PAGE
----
Baytur chases cash for National Library losses

Turkish firm looks to recoup outlay on materials for the axed National Library in Qatar.

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By  Angela Giuffrida & Sean Cronin Published  April 15, 2006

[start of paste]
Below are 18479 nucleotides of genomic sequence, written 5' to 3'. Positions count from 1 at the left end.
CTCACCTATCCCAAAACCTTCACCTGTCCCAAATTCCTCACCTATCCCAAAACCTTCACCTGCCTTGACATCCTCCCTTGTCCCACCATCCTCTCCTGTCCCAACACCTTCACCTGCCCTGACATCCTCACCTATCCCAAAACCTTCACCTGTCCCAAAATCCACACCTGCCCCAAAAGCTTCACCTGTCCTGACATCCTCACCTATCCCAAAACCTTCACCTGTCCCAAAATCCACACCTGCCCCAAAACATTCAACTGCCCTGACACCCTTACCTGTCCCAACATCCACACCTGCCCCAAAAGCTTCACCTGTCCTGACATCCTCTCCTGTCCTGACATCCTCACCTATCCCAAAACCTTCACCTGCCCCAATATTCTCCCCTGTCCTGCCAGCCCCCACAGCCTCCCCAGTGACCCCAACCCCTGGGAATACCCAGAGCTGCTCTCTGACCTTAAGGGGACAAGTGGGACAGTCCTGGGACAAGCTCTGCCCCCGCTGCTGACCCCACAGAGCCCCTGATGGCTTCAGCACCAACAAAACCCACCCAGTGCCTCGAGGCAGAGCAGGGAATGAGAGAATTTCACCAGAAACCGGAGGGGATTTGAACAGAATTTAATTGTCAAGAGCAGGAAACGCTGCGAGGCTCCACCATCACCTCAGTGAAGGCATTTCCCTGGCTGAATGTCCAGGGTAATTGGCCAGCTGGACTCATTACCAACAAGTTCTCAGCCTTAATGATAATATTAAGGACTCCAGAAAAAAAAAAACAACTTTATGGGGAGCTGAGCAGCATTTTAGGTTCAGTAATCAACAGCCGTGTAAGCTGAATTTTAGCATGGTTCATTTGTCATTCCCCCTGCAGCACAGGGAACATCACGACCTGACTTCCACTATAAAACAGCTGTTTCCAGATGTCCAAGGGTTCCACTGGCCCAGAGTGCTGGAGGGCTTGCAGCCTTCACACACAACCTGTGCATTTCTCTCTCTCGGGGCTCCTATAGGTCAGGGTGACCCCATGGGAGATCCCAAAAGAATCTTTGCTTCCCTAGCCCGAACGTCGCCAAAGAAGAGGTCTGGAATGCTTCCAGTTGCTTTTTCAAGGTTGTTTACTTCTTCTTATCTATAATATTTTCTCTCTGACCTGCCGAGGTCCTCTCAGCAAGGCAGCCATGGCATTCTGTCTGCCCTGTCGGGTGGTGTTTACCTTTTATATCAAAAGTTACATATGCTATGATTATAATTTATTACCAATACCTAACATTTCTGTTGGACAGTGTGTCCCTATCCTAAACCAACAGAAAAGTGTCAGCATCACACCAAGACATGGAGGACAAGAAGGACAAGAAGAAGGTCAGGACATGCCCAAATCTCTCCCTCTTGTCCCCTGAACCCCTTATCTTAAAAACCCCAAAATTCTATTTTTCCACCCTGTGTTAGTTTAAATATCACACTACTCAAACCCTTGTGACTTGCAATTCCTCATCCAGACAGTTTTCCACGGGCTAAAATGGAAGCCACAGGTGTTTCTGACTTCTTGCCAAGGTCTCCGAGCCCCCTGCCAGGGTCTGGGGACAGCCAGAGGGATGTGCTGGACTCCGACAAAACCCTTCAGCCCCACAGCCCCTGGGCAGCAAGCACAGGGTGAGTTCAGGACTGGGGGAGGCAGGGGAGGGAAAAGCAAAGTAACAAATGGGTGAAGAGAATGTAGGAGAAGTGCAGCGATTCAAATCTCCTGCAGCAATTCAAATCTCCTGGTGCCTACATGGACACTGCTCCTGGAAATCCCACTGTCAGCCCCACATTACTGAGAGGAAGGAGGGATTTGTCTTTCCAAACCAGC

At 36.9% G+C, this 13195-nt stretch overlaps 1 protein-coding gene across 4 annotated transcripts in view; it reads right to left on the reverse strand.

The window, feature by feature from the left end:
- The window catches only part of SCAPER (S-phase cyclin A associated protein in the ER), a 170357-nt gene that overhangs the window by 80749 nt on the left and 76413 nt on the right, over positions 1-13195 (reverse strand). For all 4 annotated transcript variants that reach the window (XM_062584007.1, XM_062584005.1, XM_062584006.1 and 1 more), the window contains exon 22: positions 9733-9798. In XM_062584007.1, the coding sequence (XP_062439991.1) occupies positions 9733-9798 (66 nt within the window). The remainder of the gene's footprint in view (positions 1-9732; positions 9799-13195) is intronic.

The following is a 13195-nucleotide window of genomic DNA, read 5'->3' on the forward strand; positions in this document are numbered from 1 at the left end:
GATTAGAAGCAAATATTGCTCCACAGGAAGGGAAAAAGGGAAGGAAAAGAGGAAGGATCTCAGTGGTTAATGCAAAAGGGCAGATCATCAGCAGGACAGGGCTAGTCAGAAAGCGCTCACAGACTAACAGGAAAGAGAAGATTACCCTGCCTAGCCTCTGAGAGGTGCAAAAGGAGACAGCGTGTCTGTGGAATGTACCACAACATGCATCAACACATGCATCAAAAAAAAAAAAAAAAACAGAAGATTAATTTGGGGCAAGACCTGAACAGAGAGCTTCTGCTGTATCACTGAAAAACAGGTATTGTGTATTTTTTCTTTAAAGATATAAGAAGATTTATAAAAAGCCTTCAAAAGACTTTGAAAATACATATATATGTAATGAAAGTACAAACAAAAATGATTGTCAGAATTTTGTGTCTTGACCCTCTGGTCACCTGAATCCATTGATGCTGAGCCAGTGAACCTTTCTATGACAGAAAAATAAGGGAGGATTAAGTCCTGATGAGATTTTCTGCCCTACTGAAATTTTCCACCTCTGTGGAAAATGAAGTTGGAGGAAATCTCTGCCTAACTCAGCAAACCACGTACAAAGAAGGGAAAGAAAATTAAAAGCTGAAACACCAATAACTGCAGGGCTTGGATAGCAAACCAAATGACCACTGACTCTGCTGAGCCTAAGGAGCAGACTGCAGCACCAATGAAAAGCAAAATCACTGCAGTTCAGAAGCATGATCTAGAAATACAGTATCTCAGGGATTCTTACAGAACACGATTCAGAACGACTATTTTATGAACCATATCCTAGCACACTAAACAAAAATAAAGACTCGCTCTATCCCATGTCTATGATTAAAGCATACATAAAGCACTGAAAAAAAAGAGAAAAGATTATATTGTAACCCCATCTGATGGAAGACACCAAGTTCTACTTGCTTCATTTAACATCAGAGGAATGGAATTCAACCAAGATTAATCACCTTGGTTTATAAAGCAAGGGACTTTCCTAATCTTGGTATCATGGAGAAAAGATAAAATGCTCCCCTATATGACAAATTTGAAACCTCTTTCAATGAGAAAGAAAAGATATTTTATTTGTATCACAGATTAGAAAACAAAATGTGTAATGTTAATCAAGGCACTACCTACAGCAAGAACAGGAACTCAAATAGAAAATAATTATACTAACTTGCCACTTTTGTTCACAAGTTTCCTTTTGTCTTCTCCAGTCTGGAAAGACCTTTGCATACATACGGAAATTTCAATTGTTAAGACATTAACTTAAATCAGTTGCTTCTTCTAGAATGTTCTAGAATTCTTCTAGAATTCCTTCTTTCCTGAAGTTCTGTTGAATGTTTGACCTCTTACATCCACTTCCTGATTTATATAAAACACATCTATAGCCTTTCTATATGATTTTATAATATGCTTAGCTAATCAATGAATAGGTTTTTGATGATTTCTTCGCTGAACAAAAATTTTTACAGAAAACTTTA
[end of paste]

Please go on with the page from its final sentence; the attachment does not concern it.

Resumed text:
Turkish contractor Baytur is battling to recoup major losses it incurred on the US $200 million (QR728 million) Qatar National Library, after the plug was pulled on the project late last year. Construction Week has learned that the contractor had ordered a major shipment of steel when the Emir of Qatar axed the project. Work on the landmark Arata Isozaki-designed building was stopped without any public statement being made detailing the reasons behind the decision. And contractors remain baffled as to why the landmark development was shelved. ‘Technical reasons’ were cited by the National Council of Culture, Arts and Heritage (NCCAH). “The project was cancelled six months into the contract,” said Argun Yum, a Qatar-based project manager with Baytur. “It beats me as to why — we believe it was to suit the needs of the client. We had already started to ship in steel and other materials, and were working within a tight programme. “We are in the process of closing out and settling the losses we made through material orders and other costs. This is being done with the approval of the client.” Qatar Petroleum was implementing the project on behalf of the NCCAH. And drawings for the building — which was set to be an iconic centrepiece on Doha’s waterfront — were submitted by Japanese architect, Arata Isozaki, in 2004. Turner Construction International was taken on as post-construction manager. Two museums were planned in a 9m high podium structure, from which three 18m wide and 120m tall pillars, accommodating the main rooms of the library, would have stood. The project was going to be built over an area of 44,500m2. “We submitted our drawings and documents two years ago, but the project was then terminated,” said Taro Hayashi, a project architect at Arata Isozaki. “We saw a fax about it at the end of 2005. The information we got was that the Emir of Qatar decided to stop the construction of this project. However, we managed to get our design fee back.” The national library was among three major cultural projects planned for Qatar under a $15 billion tourism masterplan unveiled in 2004. A 11,000m2 photographic library was also in the planning stages, as well as a re-developed national museum. But it is not known whether these projects will now proceed. “We don’t know what is happening with the other two projects at the moment,” said a spokesperson for Qatar Petroleum. “The National Library project has been stopped, we don’t know why, it was a decision taken by the client.” The NCCAH was unavailable for comment.

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